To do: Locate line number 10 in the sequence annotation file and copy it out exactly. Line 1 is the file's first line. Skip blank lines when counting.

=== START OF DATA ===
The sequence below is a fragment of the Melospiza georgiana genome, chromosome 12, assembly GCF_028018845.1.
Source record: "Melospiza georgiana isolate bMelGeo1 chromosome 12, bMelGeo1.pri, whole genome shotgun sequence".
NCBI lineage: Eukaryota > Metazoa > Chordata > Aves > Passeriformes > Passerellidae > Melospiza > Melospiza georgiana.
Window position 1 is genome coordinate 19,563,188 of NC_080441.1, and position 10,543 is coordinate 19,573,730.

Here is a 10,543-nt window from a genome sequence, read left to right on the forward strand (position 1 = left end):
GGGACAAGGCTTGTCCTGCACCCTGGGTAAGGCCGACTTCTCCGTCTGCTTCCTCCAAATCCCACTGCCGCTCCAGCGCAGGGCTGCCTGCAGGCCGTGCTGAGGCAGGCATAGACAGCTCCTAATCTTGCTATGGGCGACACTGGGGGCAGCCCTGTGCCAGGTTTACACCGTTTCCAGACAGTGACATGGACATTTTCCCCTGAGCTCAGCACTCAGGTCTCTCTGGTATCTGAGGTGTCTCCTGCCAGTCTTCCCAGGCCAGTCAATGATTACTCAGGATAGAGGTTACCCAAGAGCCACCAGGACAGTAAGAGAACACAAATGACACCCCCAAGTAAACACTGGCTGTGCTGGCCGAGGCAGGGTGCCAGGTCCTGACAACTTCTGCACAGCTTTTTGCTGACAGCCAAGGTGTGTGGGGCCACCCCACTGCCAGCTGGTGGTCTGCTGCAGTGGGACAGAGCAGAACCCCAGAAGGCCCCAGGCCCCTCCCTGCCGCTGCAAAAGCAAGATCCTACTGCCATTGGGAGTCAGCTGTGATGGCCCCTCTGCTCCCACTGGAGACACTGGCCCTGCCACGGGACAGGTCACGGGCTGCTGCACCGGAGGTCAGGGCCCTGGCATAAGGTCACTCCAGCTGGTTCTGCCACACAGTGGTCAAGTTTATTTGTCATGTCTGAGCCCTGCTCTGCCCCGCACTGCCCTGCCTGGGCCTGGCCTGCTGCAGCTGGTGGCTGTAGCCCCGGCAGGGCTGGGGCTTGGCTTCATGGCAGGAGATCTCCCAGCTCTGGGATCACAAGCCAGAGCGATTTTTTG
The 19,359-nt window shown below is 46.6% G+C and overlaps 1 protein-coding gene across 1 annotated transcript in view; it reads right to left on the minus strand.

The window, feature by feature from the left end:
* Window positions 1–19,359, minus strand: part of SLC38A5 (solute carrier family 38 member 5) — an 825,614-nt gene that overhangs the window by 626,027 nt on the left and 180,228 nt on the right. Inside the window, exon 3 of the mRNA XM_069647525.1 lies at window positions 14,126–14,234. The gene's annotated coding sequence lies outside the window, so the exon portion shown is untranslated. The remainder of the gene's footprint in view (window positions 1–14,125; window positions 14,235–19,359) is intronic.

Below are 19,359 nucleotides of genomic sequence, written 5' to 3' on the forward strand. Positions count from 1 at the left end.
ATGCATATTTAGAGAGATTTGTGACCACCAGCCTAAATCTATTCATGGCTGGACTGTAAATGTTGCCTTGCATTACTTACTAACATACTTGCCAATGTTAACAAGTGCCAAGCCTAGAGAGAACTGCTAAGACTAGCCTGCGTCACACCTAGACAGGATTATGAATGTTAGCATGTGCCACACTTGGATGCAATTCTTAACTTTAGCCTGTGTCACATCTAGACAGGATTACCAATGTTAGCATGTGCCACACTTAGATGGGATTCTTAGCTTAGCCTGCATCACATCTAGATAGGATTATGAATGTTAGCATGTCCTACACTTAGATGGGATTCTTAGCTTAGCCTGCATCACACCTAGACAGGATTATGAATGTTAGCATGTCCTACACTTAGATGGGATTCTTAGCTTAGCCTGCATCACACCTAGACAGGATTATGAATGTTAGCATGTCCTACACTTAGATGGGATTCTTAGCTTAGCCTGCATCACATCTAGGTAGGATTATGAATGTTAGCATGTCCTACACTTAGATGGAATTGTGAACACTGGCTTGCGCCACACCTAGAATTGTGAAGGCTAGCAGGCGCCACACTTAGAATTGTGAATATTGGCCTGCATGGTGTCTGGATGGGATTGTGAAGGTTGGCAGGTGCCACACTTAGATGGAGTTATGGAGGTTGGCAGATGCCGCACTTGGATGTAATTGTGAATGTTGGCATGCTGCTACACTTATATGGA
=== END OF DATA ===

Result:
Below are 19,359 nucleotides of genomic sequence, written 5' to 3' on the forward strand. Positions count from 1 at the left end.